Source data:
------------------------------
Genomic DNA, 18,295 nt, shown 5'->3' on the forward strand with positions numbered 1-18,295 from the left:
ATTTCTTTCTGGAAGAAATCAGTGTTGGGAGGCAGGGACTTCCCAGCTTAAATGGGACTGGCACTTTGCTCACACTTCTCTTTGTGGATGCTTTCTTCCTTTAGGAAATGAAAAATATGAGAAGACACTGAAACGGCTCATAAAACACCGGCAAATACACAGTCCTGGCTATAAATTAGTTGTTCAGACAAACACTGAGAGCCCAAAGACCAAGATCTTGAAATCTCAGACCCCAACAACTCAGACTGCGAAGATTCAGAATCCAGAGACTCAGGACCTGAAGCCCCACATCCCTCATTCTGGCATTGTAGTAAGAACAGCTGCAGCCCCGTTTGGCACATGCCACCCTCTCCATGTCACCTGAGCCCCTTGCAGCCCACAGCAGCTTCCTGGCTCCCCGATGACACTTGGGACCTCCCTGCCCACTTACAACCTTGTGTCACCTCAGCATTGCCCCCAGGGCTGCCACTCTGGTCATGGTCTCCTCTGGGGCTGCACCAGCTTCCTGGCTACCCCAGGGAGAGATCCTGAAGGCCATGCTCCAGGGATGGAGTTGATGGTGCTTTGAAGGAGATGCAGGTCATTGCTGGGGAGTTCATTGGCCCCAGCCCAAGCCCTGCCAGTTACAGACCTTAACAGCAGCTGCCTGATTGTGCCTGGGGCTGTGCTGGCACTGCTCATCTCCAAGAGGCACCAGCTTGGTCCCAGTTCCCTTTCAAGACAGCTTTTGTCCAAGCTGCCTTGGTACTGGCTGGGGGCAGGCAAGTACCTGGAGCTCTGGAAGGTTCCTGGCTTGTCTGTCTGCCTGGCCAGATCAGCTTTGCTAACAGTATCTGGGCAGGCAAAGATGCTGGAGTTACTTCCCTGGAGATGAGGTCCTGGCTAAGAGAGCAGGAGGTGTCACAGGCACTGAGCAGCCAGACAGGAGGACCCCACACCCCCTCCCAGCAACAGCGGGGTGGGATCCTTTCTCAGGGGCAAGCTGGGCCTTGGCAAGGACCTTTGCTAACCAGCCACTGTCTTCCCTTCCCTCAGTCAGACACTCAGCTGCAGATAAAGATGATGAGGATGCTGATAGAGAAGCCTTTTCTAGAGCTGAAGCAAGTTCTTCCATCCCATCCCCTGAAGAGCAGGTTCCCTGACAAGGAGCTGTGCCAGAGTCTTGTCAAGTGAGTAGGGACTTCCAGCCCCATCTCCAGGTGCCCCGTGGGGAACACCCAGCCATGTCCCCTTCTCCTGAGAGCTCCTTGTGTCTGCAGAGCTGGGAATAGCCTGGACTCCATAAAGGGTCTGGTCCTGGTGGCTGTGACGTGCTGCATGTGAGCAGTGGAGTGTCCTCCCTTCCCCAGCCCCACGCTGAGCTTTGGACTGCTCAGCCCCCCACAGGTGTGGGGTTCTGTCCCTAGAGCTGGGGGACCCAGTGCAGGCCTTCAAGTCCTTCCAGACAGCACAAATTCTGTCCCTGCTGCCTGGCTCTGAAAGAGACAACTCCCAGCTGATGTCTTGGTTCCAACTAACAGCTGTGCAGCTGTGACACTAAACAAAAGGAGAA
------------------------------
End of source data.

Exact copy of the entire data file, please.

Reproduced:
Genomic DNA, 18,295 nt, shown 5'->3' on the forward strand with positions numbered 1-18,295 from the left:
ATTTCTTTCTGGAAGAAATCAGTGTTGGGAGGCAGGGACTTCCCAGCTTAAATGGGACTGGCACTTTGCTCACACTTCTCTTTGTGGATGCTTTCTTCCTTTAGGAAATGAAAAATATGAGAAGACACTGAAACGGCTCATAAAACACCGGCAAATACACAGTCCTGGCTATAAATTAGTTGTTCAGACAAACACTGAGAGCCCAAAGACCAAGATCTTGAAATCTCAGACCCCAACAACTCAGACTGCGAAGATTCAGAATCCAGAGACTCAGGACCTGAAGCCCCACATCCCTCATTCTGGCATTGTAGTAAGAACAGCTGCAGCCCCGTTTGGCACATGCCACCCTCTCCATGTCACCTGAGCCCCTTGCAGCCCACAGCAGCTTCCTGGCTCCCCGATGACACTTGGGACCTCCCTGCCCACTTACAACCTTGTGTCACCTCAGCATTGCCCCCAGGGCTGCCACTCTGGTCATGGTCTCCTCTGGGGCTGCACCAGCTTCCTGGCTACCCCAGGGAGAGATCCTGAAGGCCATGCTCCAGGGATGGAGTTGATGGTGCTTTGAAGGAGATGCAGGTCATTGCTGGGGAGTTCATTGGCCCCAGCCCAAGCCCTGCCAGTTACAGACCTTAACAGCAGCTGCCTGATTGTGCCTGGGGCTGTGCTGGCACTGCTCATCTCCAAGAGGCACCAGCTTGGTCCCAGTTCCCTTTCAAGACAGCTTTTGTCCAAGCTGCCTTGGTACTGGCTGGGGGCAGGCAAGTACCTGGAGCTCTGGAAGGTTCCTGGCTTGTCTGTCTGCCTGGCCAGATCAGCTTTGCTAACAGTATCTGGGCAGGCAAAGATGCTGGAGTTACTTCCCTGGAGATGAGGTCCTGGCTAAGAGAGCAGGAGGTGTCACAGGCACTGAGCAGCCAGACAGGAGGACCCCACACCCCCTCCCAGCAACAGCGGGGTGGGATCCTTTCTCAGGGGCAAGCTGGGCCTTGGCAAGGACCTTTGCTAACCAGCCACTGTCTTCCCTTCCCTCAGTCAGACACTCAGCTGCAGATAAAGATGATGAGGATGCTGATAGAGAAGCCTTTTCTAGAGCTGAAGCAAGTTCTTCCATCCCATCCCCTGAAGAGCAGGTTCCCTGACAAGGAGCTGTGCCAGAGTCTTGTCAAGTGAGTAGGGACTTCCAGCCCCATCTCCAGGTGCCCCGTGGGGAACACCCAGCCATGTCCCCTTCTCCTGAGAGCTCCTTGTGTCTGCAGAGCTGGGAATAGCCTGGACTCCATAAAGGGTCTGGTCCTGGTGGCTGTGACGTGCTGCATGTGAGCAGTGGAGTGTCCTCCCTTCCCCAGCCCCACGCTGAGCTTTGGACTGCTCAGCCCCCCACAGGTGTGGGGTTCTGTCCCTAGAGCTGGGGGACCCAGTGCAGGCCTTCAAGTCCTTCCAGACAGCACAAATTCTGTCCCTGCTGCCTGGCTCTGAAAGAGACAACTCCCAGCTGATGTCTTGGTTCCAACTAACAGCTGTGCAGCTGTGACACTAAACAAAAGGAGAA